BY ISN STAFF | October 2, 2020

Attorneys at Georgetown Law’s Institute for Constitutional Advocacy and Protection (ICAP) are representing plaintiffs in challenging a new rule issued by the Department of Homeland Security (DHS) that would give nearly unfettered discretion to immigration officials to deny green cards to low-income immigrants based on speculation that the person may, at some point over the course of a lifetime, temporarily receive a small amount of certain public benefits and thereby become a “public charge.” The plaintiffs are members of CASA, a D.C.-area immigration non-profit. The attorneys argue that the rule upends a century of interpretation of the term “public charge” to apply only to those non-citizens likely to become permanently and primarily dependent on the government for their basic needs.

public charge

The case is the first in the country to challenge the Trump administration’s new rule on behalf of individuals impacted by its unprecedented definition of “public charge.” Both of the named individuals came to the United States as young children and later applied for and received protection under the Deferred Action for Childhood Arrivals (DACA) program, which they maintain today. Although both currently are enrolled in college, employed, and supporting themselves, they are concerned about how the vague provisions of the new public charge rule could harm their efforts to become Lawful Permanent Residents (LPRs) in the future.

The new rule requires immigration officials to assess and weigh certain factors as “positive” or “negative” in the determination of whether a person applying to adjust to LPR status (and thereby obtain a green card) is likely to become a public charge. If an immigration official determines that a person is likely to receive more than 12 months of certain public benefits— including food, housing, and healthcare benefits—out of any 36-month period at any point in the person’s lifetime, the official may deem the person likely to become a public charge.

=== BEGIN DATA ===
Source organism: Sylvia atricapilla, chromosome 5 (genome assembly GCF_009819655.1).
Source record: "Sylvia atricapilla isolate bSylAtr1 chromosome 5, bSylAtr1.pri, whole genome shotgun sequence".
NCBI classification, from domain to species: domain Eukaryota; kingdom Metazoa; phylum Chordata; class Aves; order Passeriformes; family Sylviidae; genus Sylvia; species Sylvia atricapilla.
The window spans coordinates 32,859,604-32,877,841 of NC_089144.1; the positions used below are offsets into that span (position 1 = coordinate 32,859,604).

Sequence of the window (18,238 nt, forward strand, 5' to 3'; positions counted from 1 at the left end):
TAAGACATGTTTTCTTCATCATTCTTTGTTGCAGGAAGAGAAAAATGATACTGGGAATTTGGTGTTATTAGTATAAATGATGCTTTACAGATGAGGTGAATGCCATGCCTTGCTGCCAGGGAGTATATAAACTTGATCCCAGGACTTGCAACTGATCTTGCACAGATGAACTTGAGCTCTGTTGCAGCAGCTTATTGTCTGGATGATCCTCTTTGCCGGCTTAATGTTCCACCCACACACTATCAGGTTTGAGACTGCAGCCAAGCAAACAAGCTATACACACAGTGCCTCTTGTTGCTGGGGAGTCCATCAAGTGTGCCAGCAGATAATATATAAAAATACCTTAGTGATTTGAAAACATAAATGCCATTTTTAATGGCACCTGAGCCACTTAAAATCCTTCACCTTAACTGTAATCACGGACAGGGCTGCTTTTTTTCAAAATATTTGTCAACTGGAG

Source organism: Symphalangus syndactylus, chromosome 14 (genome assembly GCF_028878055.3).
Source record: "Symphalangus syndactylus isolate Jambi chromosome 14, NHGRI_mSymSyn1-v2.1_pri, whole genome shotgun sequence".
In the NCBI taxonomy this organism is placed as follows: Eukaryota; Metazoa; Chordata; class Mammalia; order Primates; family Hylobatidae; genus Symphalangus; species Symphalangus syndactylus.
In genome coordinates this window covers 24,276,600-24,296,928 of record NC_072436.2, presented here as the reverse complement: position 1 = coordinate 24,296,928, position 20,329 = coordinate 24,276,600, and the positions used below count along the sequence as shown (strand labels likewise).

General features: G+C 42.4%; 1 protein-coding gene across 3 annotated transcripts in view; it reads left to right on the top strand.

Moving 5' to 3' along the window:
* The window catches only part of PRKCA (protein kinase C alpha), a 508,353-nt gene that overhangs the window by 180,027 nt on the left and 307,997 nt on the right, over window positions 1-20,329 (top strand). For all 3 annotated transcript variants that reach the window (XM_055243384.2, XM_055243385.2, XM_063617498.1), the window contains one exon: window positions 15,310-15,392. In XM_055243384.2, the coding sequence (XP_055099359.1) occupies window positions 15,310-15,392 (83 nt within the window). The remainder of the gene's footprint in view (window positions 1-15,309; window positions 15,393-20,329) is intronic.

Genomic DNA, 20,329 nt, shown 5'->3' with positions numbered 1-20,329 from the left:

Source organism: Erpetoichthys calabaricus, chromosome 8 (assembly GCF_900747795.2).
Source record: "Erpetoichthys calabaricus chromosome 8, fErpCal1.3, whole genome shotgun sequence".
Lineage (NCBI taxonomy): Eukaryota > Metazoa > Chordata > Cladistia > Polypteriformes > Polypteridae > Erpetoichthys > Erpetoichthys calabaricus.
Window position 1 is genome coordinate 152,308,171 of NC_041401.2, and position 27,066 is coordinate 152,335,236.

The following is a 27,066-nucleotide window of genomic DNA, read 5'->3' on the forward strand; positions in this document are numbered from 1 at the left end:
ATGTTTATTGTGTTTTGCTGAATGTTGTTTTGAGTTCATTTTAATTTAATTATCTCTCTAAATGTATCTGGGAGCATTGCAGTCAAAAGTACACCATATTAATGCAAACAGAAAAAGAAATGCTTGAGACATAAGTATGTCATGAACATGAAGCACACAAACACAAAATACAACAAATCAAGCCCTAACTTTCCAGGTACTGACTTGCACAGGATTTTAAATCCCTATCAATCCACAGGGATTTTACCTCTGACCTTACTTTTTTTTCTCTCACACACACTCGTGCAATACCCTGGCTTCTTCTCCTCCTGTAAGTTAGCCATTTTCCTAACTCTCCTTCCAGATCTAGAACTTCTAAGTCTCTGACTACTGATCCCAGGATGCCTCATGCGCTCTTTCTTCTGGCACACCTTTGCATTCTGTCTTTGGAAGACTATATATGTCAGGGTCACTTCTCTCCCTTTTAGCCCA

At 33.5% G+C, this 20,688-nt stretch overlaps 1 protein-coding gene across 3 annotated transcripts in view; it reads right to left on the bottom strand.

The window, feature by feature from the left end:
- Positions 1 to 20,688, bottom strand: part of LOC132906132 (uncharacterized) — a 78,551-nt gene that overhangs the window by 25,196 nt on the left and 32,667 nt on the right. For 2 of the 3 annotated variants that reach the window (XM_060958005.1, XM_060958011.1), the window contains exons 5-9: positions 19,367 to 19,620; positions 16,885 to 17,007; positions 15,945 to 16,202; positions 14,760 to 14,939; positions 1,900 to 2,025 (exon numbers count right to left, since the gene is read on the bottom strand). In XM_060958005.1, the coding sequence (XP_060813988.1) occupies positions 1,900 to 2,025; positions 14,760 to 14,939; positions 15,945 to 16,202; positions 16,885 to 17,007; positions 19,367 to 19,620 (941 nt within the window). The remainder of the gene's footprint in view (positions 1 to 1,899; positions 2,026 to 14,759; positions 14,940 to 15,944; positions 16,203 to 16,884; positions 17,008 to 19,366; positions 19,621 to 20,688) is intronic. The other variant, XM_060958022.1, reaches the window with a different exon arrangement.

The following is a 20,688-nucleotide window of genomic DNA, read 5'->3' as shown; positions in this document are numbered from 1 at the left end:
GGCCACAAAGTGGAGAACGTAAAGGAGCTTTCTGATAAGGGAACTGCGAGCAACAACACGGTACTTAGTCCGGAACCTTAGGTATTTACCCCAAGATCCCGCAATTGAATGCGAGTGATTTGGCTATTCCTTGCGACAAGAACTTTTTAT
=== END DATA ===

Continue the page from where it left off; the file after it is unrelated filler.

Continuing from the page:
“The new rule would expand the concept of a ‘public charge’ beyond recognition, making someone who receives little more than $1500 in food stamps or a few benefits at the same time for less than a year into a ‘public charge,’” said ICAP Counsel Jonathan Backer. “That is not what anyone has ever understood the term to mean.”

“We at CASA are already experiencing the negative effects of this new rule,” said George Escobar, CASA’s Chief of Programs and Services. “Our members have stopped accepting or refused to apply for public benefits for themselves and their family members, including their children, because of fear that receiving any benefits will harm their ability to stay in the United States. This harms not just these families, who use these benefits to supplement their incomes and support their health, well-being, and stability, but also the broader community.”

The lawsuit is the first in the country to challenge the rule under the due-process component of the Fifth Amendment to the U.S. Constitution. With the new rule’s low threshold of benefits use, confusing medley of factors, and undefined weighting scheme, the rule is so vague as to deprive non-citizens of fair notice of what might render them likely to be deemed a public charge; and the rule gives virtually unbridled discretion to immigration officials making that inherently speculative determination. The lawsuit also argues that the rule unconstitutionally discriminates against non-white, non-European immigrants and that it was promulgated in violation of the Administrative Procedure Act.

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